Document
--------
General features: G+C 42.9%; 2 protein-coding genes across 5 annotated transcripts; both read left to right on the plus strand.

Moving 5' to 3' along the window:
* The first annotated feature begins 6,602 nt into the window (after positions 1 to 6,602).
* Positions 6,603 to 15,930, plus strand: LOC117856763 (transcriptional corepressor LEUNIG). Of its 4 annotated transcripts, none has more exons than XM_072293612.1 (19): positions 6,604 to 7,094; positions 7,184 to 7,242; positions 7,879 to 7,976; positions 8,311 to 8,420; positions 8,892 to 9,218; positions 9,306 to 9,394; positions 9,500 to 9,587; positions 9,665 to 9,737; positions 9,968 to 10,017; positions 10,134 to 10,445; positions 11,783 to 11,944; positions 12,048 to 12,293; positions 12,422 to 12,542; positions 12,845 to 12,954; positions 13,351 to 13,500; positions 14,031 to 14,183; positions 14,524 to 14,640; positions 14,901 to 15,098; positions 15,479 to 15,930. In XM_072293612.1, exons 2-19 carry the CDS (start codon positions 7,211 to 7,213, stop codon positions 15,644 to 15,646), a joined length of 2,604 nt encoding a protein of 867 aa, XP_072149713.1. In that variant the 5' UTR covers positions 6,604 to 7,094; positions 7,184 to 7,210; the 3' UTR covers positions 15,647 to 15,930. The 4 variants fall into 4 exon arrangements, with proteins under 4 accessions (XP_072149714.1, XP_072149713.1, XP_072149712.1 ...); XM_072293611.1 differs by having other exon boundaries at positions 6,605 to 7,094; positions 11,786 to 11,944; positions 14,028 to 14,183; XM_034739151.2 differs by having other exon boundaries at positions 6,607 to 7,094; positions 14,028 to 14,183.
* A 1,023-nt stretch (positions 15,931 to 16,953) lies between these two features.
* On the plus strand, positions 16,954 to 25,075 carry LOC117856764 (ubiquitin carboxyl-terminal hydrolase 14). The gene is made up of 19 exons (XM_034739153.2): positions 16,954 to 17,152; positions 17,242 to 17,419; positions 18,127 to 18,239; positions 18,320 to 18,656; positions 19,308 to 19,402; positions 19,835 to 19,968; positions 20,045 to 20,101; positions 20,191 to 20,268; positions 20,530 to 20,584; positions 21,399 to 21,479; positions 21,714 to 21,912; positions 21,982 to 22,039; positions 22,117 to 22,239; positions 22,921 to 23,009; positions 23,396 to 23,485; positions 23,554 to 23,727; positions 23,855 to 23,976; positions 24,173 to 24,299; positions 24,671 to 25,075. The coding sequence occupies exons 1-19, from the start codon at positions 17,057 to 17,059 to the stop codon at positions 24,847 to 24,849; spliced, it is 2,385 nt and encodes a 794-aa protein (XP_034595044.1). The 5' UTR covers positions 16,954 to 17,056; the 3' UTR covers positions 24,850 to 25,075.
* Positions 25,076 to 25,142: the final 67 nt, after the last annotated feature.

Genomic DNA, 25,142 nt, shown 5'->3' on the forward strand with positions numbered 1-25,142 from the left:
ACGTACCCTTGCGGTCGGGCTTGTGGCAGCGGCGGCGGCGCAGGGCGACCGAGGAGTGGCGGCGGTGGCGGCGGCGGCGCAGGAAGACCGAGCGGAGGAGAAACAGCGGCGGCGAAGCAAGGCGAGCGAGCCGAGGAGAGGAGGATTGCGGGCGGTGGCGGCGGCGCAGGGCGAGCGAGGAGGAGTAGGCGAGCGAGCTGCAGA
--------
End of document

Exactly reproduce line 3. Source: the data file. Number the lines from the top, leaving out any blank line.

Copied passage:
* The first annotated feature begins 6,602 nt into the window (after positions 1 to 6,602).